Today was Ben’s 6 month visit to the Hematology/Oncology (Hem/Onc) clinic. So I thought, “hey, I can take photos and blog about his visit for Childhood Cancer Awareness Month.” I took my brilliant idea and ran with it.
The clinic, as we close friends call it for short, is well stocked with snacks, which makes sense both for kids who struggle to get enough calories and for the steroid loaded kids who can’t get enough.
Quick story. When Ben first started treatment there were procedures about weekly, and the kids would usually end up scheduled on the same day together, so we got tight with a group of kids. Back then we had a long walk to the sedation area, and we’d go in a little train of parents and staff with kids in wagons and wheelchairs. There was one little boy who was in the solid month of steroids at the start of his treatment, he was a cute little 3 or 4 year old. The kids had to have empty stomachs on procedure days because they’re sedated (procedures are usually lumbar punctures or bone marrow aspirations). Anyway, this one little guy would spend his mornings waxing poetic about food. He’d be riding along in his wagon saying, “I’m gonna have me some pieeeza, and I’m gonna have me a haambuurger with fries and ketchup, and I’m gonna have me some buhsketti, and maybe some Oreos…” And that little guy would just go on like that until his turn for sedation came.
Check in consists of getting vitals checked and then we get ushered off to a room. As soon as we put out stuff down, we make a quick trip to the nutrition area where Ben gets his chocolate milk and cereal, and we hang out.
The nurse comes in and reviews history and current med list, and then the blood draw.
Sometimes Ben does okay with blood draws. I’m not sure why, maybe it’s because he’s had a couple of hospitalizations since the last one, and several other blood draws, but Ben lost it.
I don’t blame him.
It sometimes takes numerous pokes to draw blood or start an IV, and when you’ve been putting up with that since infancy, well, sometimes you flip your lid. I meant to get a photo, but that wasn’t going to happen, so here’s the “after”.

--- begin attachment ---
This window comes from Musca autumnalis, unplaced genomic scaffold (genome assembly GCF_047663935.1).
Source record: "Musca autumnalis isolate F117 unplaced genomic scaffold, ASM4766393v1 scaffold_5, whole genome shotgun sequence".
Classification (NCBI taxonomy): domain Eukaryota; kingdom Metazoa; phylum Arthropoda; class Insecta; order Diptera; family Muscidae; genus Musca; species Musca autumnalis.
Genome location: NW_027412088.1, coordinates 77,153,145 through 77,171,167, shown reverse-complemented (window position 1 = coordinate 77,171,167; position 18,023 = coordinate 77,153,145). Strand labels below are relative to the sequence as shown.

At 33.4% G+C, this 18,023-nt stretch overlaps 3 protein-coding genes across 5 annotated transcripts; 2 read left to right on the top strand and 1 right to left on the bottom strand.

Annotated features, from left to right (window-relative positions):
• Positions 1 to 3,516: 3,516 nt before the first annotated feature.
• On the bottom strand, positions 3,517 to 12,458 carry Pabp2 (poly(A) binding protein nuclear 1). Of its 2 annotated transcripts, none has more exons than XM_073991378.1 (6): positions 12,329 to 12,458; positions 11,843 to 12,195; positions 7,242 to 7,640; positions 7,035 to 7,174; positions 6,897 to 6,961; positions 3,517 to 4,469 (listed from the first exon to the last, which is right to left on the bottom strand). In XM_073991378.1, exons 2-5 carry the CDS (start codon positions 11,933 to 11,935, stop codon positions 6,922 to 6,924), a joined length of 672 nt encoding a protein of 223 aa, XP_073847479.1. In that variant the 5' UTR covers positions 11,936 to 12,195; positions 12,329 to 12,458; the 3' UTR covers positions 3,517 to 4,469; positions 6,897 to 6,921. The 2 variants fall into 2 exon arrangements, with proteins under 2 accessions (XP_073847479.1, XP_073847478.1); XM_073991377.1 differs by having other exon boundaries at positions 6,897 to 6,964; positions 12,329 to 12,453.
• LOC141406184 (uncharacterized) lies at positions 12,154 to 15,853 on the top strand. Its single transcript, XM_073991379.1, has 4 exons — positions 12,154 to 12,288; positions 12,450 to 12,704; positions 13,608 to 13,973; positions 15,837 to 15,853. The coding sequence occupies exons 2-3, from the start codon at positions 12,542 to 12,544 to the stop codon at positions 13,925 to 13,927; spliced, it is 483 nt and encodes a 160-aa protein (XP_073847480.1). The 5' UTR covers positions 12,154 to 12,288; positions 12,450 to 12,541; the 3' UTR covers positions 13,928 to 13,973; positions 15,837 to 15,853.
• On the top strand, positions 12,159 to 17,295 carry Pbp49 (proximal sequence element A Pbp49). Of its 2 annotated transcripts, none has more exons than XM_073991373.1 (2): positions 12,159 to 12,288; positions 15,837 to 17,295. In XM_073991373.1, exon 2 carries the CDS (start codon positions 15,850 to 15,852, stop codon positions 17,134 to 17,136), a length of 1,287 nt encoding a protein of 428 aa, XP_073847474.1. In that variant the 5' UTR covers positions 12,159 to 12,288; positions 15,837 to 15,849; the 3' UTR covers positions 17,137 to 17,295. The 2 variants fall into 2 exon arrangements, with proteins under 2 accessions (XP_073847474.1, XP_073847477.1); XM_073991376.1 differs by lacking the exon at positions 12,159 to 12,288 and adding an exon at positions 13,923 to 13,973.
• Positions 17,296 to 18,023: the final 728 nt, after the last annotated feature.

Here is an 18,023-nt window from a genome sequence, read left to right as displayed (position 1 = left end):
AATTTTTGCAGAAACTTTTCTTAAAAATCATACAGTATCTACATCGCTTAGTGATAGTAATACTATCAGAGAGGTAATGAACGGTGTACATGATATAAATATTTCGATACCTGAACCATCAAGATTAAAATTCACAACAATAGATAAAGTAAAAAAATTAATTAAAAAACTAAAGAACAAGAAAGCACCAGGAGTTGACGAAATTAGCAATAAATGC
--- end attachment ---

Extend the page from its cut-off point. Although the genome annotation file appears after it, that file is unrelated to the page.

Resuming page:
While we wait for the blood tests to run, a doctor or mid level practitioner (PA or NP), does a history and physical exam.
Michele was the nurse practitioner who examined Ben today. We’ve known her since the very start, she’s kind, approachable, measured, smart, diligent and just plain spectacular. We went over the history of Ben’s last 6 months. There was plenty to discuss. 2 surgeries;the reemergence of Cyclic Vomiting, along with the hospitalization for that. The referral to Nationwide Children’s for motility studies. Throw in there the Parkinsonism, a visit to Infectious Disease docs, and new referrals to allergists and pulmonologists and you have yourself quite a stacked 6 months.
Or, for us, “normal”.
Michele, being the spectacular individual she is, paused at the end of the visit. She set aside her professional demeanor, and told me how bad she feels for all that has occurred.
I quipped back that, well, we’re used to it, it’s just how it is, and we roll with it.
Her eyes reddened and misted. She said, “I know, it’s normal to you, that’s why I feel bad, Ben just always has a work up like this. Every time. It’s not how it should be.”
Since I completely suck at letting my guard down, my answer was, “but he just keeps bouncing back, he doesn’t know any different.”
It seemed to make her feel better.
Then we hung out in the playroom until Ben’s counts came back, right as rain.
(Ben motioning to me to come play).
(Which I did, Ben gave me a checkup too).
Meanwhile, I put my lure at the wrong PokéStop. Sigh.